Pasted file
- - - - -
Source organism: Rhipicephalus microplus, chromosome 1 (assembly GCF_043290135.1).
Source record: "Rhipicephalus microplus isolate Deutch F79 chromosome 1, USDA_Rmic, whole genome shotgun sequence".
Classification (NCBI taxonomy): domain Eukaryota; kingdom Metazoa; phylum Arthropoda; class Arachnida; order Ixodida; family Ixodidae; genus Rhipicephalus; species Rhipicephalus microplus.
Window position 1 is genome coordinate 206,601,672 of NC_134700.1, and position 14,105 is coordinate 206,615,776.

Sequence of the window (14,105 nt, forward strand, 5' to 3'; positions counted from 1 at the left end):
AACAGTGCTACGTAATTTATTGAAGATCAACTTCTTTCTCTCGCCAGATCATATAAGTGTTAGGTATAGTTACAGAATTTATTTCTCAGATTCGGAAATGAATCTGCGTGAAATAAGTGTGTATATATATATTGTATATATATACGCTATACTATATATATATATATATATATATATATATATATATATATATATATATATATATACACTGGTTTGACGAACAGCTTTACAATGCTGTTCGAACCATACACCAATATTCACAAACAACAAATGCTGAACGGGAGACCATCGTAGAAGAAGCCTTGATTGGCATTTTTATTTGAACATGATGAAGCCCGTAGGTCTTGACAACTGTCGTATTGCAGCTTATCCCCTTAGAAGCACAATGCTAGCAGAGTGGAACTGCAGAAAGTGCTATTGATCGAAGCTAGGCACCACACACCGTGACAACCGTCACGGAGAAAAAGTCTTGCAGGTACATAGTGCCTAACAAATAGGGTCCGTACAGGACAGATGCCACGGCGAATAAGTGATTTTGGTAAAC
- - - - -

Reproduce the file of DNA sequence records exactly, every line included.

Source organism: Rhipicephalus microplus, chromosome 1 (assembly GCF_043290135.1).
Source record: "Rhipicephalus microplus isolate Deutch F79 chromosome 1, USDA_Rmic, whole genome shotgun sequence".
Classification (NCBI taxonomy): domain Eukaryota; kingdom Metazoa; phylum Arthropoda; class Arachnida; order Ixodida; family Ixodidae; genus Rhipicephalus; species Rhipicephalus microplus.
Window position 1 is genome coordinate 206,601,672 of NC_134700.1, and position 14,105 is coordinate 206,615,776.

Sequence of the window (14,105 nt, forward strand, 5' to 3'; positions counted from 1 at the left end):
AACAGTGCTACGTAATTTATTGAAGATCAACTTCTTTCTCTCGCCAGATCATATAAGTGTTAGGTATAGTTACAGAATTTATTTCTCAGATTCGGAAATGAATCTGCGTGAAATAAGTGTGTATATATATATTGTATATATATACGCTATACTATATATATATATATATATATATATATATATATATATATATATATATATATATACACTGGTTTGACGAACAGCTTTACAATGCTGTTCGAACCATACACCAATATTCACAAACAACAAATGCTGAACGGGAGACCATCGTAGAAGAAGCCTTGATTGGCATTTTTATTTGAACATGATGAAGCCCGTAGGTCTTGACAACTGTCGTATTGCAGCTTATCCCCTTAGAAGCACAATGCTAGCAGAGTGGAACTGCAGAAAGTGCTATTGATCGAAGCTAGGCACCACACACCGTGACAACCGTCACGGAGAAAAAGTCTTGCAGGTACATAGTGCCTAACAAATAGGGTCCGTACAGGACAGATGCCACGGCGAATAAGTGATTTTGGTAAAC